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I work on my current position for about 4 years, I need a change since I no longer learn anything new here. While looking for a job outside the company is definitely an option, I also want to see if I can improve my position within the company. Should I approach my boss like this:

Hey boss, while working in your team is great I no longer learn many new skills. I'm looking to improve myself further. Right now I don't see an opening elsewhere in the company that I'd like to fill (I have talked to X already), but maybe something comes up. I would appreciate if you could support me here by giving me notice.
I know that his is a difficult situation, as I'm right now your right hand. I want to help to find a solution were I further train one of the others so that I don't leave to large a gap in your team.
I know I'm asking much. I would greatly prefer to improve myself without changing the company and I hope that we find a way.

Would it be a good idea to approach my boss like this, what should I add or leave out?

I'm an engineer, after my boss I'm the longest serving person in our small department by far and I'm his replacement for some (non-managerial) duties. I'm not looking for a management position/promotion, but for a horizontal change.

  • I'm not asking IF I should talk to my boss, and the situation is vastly different. – mart Feb 22 '14 at 20:27
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    duplicate question is also not asking IF one should talk: asker there is also looking for efficient way to communicate about their dissatisfaction (did you read beyond question title?), and the answers there provide guidance on how to do that – gnat Feb 22 '14 at 20:31
  • 'Duplicate' question is not about changing the team/department (away from ones boss). – mart Feb 22 '14 at 20:38
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Hey boss, while working in your team is great I no longer learn many new skills. I'm looking to improve myself further. Right now I don't see an opening elsewhere in the company that I'd like to fill (I have talked to X already), but maybe something comes up. I would appreciate if you could support me here by giving me notice. I know that his is a difficult situation, as I'm right now your right hand. I want to help to find a solution were I further train one of the others so that I don't leave to large a gap in your team. I know I'm asking much. I would greatly prefer to improve myself without changing the company and I hope that we find a way.

If you have a really great personal rapport with your boss, one that permits casual and very honest communication, this could be okay.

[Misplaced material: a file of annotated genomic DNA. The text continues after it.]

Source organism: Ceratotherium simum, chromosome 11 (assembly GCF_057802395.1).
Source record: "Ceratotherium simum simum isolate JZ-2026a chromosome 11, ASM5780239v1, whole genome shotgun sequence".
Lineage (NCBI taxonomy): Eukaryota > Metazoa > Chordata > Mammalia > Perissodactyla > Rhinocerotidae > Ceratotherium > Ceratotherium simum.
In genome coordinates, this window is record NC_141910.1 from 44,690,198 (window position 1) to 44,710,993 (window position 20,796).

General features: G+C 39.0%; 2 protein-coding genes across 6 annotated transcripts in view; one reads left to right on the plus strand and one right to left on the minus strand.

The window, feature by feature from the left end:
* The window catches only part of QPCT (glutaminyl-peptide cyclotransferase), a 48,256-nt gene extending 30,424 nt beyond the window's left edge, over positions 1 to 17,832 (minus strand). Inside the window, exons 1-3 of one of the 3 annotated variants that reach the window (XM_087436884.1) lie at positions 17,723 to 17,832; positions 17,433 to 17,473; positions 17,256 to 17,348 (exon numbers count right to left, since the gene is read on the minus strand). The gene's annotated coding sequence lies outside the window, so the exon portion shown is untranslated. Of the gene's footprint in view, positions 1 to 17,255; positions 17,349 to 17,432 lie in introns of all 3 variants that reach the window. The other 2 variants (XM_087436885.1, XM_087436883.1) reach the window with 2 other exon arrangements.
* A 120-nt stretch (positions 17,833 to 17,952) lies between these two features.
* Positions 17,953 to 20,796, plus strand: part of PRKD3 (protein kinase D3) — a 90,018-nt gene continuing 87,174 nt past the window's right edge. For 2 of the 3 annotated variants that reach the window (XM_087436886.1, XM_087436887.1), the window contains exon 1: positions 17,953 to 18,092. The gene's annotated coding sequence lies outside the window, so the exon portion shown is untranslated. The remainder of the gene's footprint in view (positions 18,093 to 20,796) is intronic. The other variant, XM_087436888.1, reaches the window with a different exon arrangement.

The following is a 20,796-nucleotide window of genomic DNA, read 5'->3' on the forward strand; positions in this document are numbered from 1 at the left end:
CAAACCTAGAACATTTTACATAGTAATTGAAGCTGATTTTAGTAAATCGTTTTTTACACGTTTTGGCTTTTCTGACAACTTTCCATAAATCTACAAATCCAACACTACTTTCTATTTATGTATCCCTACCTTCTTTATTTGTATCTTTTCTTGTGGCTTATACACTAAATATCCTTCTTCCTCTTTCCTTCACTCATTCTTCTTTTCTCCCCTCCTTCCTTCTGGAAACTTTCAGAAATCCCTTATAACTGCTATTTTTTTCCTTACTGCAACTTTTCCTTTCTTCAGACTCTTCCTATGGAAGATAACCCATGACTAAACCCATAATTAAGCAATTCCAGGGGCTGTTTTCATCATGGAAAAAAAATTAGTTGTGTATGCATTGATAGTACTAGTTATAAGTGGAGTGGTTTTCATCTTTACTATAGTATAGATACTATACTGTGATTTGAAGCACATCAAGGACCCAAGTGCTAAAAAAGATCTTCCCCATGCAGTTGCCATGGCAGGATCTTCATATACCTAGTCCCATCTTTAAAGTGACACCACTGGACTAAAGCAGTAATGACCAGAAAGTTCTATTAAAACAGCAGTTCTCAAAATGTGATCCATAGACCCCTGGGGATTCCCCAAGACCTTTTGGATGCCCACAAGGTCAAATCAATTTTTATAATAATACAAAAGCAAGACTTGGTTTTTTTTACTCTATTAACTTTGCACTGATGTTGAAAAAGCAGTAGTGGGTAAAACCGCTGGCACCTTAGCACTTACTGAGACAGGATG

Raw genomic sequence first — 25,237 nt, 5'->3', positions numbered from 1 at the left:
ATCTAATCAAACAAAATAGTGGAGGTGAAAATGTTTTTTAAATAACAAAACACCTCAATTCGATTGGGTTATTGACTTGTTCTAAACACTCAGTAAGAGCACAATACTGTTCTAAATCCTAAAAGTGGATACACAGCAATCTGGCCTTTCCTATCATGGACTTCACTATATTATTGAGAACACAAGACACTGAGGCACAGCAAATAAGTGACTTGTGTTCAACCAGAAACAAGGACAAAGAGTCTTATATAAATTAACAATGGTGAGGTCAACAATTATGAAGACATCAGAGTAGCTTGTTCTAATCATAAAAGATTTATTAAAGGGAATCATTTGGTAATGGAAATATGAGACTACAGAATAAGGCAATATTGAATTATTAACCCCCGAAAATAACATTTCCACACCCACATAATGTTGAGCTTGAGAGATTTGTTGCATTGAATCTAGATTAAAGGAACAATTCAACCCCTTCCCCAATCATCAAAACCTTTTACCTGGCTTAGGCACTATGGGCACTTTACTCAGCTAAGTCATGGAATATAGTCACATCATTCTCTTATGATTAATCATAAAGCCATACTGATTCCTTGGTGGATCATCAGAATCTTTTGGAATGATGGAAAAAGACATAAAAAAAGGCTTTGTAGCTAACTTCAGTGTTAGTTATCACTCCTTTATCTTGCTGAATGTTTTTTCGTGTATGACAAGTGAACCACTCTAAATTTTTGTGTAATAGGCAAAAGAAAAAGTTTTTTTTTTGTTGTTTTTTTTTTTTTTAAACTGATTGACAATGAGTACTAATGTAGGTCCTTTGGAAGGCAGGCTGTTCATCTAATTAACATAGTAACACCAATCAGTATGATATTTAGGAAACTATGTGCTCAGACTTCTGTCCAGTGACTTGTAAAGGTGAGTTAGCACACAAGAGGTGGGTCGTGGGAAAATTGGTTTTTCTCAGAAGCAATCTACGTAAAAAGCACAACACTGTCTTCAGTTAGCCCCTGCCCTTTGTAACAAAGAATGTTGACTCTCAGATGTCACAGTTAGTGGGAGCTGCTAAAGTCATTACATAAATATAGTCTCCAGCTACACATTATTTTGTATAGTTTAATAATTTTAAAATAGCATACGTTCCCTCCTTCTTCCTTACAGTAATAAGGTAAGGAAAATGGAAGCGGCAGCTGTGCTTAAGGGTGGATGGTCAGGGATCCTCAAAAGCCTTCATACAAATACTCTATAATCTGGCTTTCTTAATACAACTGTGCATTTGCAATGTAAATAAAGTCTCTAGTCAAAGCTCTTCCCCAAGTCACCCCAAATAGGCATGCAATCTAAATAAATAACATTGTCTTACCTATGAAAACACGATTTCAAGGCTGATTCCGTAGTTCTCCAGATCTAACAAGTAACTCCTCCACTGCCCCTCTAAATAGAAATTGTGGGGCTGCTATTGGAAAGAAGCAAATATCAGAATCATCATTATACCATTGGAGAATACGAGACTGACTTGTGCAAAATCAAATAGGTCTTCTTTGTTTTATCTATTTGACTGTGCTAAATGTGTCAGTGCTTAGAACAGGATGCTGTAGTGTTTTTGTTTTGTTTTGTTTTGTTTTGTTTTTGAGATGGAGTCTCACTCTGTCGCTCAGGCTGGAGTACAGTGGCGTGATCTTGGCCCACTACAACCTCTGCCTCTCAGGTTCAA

If not, your boss may hear the following:

I don't think you are doing a very good job with your team professionally. I'm going to leave as soon as I have an opening, but I'll probably hang around for a while until I find something better. Here's your warning. Let me know if something that might interest me shows up somewhere else in the company.

Do you have regular one-on-one meetings with your boss where you discuss how things are going? If so, have you ever approached the subject of working in a different department, without threatening or declaring your desire to leave the company?

If you haven't you might take an approach like this:

Hey, boss. Can we talk about the company policy regarding changing departments? While I really like working with you, I feel like I might be better served professionally by changing to a different team.

That might open up discussions about why you feel this way, and what can be done to help you grow.

This assumes that you really would be interested in staying. If instead you have already decided to leave, then don't start such a conversation.

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Have you actually talked to other people within the company about a different position? If so, then you may have already opened a can of worms. People talk.

If there is nothing currently within your company and you are dissatisfied then it's time to find something outside. Tell your boss about it when you are quitting, not before.

If there is something within your company, go talk to the new manager first to see if they would be okay with the shift. If that's good, then go talk to your boss about wanting to move over. Bear in mind that even speaking with the new manager is likely to cause them to speak to your boss when they see them in the hall. So be delicate, meaning don't leave the impression that you aren't currently happy. Instead pitch it as you'd like to get involved because "X" is interesting to you.

Another potential option is to go to your boss first. Start off with something innocuous like "Hey, I heard the guys in dept X are starting to work on <whatever>. That sounds like fun." and see where the conversation goes. You should be able to gauge if it's appropriate to go further with "I think that I'd like to work with them on it. Do you think that's possible?" At this point the boss will either say something along the lines of "I need you too much" or "I'm not sure, you should talk to the other manager." The first response means trouble; the second is a green light.

Various managers take hearing that an employee, even a long term one, is unhappy in very different ways. Some might term you on the spot. Some might try to help. Some may try to offer you something so that you stay. Most will likely go into a "crisis" mode to figure out what to do when you are gone. You need to mitigate the impact as much as possible. The best way to do that is to NOT give them an indication that you are unhappy at all.

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